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Sunday, May 28, 2017

Campus

CAPS seeks to improve staffing ratios after salary raises


University counseling services are recommended to employ one counselor for every 1,000 to 1,500 students. | Julie Araica/ The Cougar

CORRECTION: A previous version of this article, including the version in print, incorrectly identified Fahad Rehan as a member of SFAC when they deliberated CAPS’s request. Rehan resigned from the committee before they deliberated on the request.

During the Fall 2016 semester, the Student Fees Advisory Committee recommended added funding for salary raises for UH’s Counseling and Psychological Services unit.

The International Association of Counseling Services recommends University counseling services hire one counselor for every 1,000 to 1,500 students — UH employs one counselor for every 3,647 students.

SFAC granted CAPS a budget increase of $265,161 for fiscal year 2018. SFAC chair and finance junior Brinda Penmesta says the increase could improve the unit’s student-to-counselor ratio.

“The increased funding is primarily intended to help CAPS recruit and retain more counselors in order to move towards a more favorable counselor-to-student ratio,” Penmesta said. “Thus better serving students.”

SFAC reviews 34 units annually by sending out a budget report questionnaire, hearing unit presentations and reviewing department’s funding histories. Board members then evaluate how the unit addresses student needs, whether the unit operates according to its mission and with other departments, and if there is a demand from students for more or less of the unit’s services.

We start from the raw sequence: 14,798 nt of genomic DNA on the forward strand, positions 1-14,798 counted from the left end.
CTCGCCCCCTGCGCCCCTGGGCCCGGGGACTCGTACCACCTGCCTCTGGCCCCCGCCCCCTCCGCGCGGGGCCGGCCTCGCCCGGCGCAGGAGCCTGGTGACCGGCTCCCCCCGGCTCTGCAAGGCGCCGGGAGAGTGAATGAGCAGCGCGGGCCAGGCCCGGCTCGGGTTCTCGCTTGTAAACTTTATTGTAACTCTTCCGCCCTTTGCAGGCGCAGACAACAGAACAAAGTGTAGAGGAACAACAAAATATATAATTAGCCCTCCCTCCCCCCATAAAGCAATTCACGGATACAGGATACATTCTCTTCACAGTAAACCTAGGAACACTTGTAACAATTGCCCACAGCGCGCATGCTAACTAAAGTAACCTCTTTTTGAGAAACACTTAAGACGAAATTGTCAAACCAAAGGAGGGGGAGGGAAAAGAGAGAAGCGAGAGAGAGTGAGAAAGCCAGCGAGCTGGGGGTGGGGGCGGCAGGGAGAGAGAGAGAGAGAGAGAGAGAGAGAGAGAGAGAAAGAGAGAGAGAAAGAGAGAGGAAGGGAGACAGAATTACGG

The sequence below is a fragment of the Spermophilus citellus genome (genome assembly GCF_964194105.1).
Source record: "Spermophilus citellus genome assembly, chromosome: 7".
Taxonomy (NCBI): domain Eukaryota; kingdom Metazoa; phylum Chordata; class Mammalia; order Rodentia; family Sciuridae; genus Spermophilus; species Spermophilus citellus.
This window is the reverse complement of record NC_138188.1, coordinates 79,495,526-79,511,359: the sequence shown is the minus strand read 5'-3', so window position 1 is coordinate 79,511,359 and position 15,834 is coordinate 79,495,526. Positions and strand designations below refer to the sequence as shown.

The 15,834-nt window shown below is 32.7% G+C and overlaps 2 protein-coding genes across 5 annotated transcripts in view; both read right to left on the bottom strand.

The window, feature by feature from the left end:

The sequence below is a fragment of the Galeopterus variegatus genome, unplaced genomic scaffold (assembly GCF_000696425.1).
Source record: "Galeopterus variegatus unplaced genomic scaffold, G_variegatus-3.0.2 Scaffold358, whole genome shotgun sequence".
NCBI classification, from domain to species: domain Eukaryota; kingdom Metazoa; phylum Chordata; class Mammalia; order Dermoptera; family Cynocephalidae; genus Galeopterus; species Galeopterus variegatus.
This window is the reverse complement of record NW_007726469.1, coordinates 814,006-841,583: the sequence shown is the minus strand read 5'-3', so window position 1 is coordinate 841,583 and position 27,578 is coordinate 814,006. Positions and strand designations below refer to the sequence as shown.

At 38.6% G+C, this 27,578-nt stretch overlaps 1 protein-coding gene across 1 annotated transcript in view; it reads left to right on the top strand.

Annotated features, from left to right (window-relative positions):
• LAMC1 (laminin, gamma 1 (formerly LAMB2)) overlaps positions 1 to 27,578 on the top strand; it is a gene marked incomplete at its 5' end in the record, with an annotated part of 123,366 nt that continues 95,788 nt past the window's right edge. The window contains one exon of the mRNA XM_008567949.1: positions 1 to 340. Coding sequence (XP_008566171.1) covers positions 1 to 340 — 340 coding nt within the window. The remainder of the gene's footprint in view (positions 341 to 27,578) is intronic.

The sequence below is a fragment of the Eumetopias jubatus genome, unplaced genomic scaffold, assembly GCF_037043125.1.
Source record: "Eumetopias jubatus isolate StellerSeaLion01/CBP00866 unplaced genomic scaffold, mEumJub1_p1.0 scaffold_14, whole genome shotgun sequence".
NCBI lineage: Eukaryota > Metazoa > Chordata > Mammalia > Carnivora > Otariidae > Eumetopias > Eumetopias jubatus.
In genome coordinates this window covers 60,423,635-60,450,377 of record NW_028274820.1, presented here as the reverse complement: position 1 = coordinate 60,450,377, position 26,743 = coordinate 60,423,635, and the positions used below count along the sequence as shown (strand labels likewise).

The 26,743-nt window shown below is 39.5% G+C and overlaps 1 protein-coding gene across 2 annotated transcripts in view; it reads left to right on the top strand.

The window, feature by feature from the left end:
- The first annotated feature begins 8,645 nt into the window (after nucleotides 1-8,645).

SFAC’s determination allowed for salary increases to $57,000 to $95,000 per year for some staff, and CAPS director Norma Ngo is in the process of hiring new employees for the department.

Based on factors such as degree and years of experience, service and licensure, new hires could be offered salaries up to $70,000, when the previous possible maximum was around $55,000.

Ngo said CAPS is still in the early stages of the hiring process, and she has yet to make any offers.

“I believe we are heading in the right direction, but time will tell as we complete our current and future staff searches,” Ngo said. “I am very hopeful that our salary increases will raise our competitiveness in comparison to other counseling centers.”

The salary increases at CAPS may point to improvement for the unit’s hiring competitiveness and staff retention. Student Government Association Sen. Fahad Rehan, who served on SFAC at the time of the CAPS decision, said the benefits are especially evident regarding student-staff relationships.

“A lot of students have the issue where they build up rapport, build up trust with like a certain clinician, and then they just leave without saying anything,” Rehan said.

However, despite an increase in funding, Rehan said CAPS still faces challenges within the unit.

“The problem CAPS is really having now is with space, not with numbers,” Rehan said. “They’re still overwhelmed, but that’s not what their biggest issue is. Their biggest issue now is the fact that they’ve got all these students, and they don’t have any more space to break students in.”

Rehan proposed CAPS should move into part of the new medical center building on campus once it is built. He said some at CAPS would prefer a new building specifically for CAPS.

The funding awarded to CAPS was allocated from the Student Services Fee, one of the mandatory tuition fees for UH students.

“The best thing that has come out of this is that the students have spoken and believe that more attention and resources should be directed to support their mental and psychological well-being,” Ngo said.

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